It started off as a way for me to read the 100 greatest books of all time, it became how Addison and I found reading together. Working mostly 2 jobs and raising a family did not afford me much time to read, but I always knew I wanted to read the greatest novels. My aunt was a teacher and principal, and always encouraged me to read as much as possible. I was always more interested in playing baseball. My wife and daughter had started Addison with the basics of Dr Suess, and the Hungry Caterpillar. He seemed to really from a very early age always wanting to be “lost” in a book. He was always picking up whatever book we had a read it with a passion. So one day I went to the library in Verona and got a card. I started checking out books for myself, and taking Addison with me, he would go over to the children’s section and look at what book cover interested him. As time passed, he would choose his own books, and I would check them out on my library card. Then he decided he wanted to at the book check-out station, and scan the books himself. That grew to him telling me it would be “smarter”, and easier on me if he had his own card. Do they let kids have their own cards?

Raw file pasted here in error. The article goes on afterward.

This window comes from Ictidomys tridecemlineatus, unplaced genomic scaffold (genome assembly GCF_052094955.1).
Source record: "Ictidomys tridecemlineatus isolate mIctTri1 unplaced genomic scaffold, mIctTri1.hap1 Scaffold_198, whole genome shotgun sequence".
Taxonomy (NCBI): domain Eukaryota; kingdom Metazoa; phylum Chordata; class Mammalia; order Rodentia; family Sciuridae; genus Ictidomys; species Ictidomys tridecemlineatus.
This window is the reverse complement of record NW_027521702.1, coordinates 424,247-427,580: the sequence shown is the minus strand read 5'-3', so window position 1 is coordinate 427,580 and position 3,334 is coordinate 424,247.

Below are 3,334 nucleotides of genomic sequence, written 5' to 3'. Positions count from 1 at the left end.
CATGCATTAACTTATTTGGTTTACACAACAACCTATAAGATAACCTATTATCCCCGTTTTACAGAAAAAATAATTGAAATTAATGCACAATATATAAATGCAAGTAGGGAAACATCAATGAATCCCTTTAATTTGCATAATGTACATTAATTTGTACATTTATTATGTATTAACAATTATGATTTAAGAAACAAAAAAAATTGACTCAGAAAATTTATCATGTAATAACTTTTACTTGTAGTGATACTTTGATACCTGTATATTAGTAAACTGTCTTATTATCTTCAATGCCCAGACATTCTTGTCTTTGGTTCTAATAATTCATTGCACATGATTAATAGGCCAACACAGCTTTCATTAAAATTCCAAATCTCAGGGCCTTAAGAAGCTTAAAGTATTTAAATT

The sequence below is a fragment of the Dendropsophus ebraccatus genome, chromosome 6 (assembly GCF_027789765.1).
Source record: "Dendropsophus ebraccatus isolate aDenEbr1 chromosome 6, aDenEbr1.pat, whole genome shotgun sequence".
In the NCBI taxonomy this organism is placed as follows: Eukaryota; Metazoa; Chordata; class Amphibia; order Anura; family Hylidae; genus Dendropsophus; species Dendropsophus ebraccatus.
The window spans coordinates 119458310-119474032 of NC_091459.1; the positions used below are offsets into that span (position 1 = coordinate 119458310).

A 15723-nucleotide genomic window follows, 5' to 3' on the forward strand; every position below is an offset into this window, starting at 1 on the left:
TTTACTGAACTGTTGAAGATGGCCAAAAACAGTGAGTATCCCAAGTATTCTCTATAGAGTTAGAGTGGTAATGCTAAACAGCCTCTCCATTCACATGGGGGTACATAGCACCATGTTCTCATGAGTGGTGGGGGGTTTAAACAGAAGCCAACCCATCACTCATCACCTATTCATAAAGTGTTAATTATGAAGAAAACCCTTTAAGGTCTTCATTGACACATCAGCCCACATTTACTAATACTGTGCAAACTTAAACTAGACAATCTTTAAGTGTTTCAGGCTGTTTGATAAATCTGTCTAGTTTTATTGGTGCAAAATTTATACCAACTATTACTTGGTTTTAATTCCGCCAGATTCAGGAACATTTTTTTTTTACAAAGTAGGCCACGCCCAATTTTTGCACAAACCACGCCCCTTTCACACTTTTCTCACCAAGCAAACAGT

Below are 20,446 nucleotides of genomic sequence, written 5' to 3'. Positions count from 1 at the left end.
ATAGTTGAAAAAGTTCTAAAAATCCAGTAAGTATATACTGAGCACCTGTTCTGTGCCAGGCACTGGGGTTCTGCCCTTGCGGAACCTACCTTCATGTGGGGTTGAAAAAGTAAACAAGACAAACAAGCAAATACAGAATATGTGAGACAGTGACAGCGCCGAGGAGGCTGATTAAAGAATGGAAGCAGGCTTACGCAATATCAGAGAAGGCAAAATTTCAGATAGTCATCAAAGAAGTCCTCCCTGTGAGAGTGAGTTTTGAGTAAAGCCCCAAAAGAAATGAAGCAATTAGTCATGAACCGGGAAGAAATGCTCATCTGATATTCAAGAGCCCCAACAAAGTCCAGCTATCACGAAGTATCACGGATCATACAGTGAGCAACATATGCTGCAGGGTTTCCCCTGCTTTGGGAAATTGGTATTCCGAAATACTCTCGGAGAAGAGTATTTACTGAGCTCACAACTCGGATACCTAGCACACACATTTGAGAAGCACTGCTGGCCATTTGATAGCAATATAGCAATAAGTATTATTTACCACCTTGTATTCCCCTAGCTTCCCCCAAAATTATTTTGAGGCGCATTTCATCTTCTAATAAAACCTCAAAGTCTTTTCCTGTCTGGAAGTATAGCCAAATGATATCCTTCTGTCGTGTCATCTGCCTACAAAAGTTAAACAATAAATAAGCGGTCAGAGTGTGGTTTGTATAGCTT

So Addison decided it was time to ask the lady at the desk what he needed to do to get his own card. So now armed with his own card he was free to roam the children’s section on his own, or so he thought with Grandpa hovering with a watchful eye nearby. Now, he reads so intently and so much it has become a Herculean effort to keep up with the latest series he is on. It started with Tom Swift Jr series that was almost impossible to find. The series of 57 books would only have been possible with the extra efforts of Mark Cullen, the man at the reference desk in Verona. With his help, I have attempted to stay up with the latest Rick Riordan, Chris Grabenstein, JK Rowling, and other author and title that catches Addison interest! As I now have become at least somewhat perficient on placing holds on books that Addison wants thru the LINKcat system, I have to put “on hold” more and more to stay ahead. It really has become a challenge to stay ahead of his ability to rad almost non-stop. What a great way to spend time with your grandson, getting lost together in the joy of reading, and knowing that he will always be just fine as long as he has a book to read, and a quiet place to read it at. What a nice thing to know as a grandparent that at only 9 years old, Addison knows what it took me fifty years to figure out!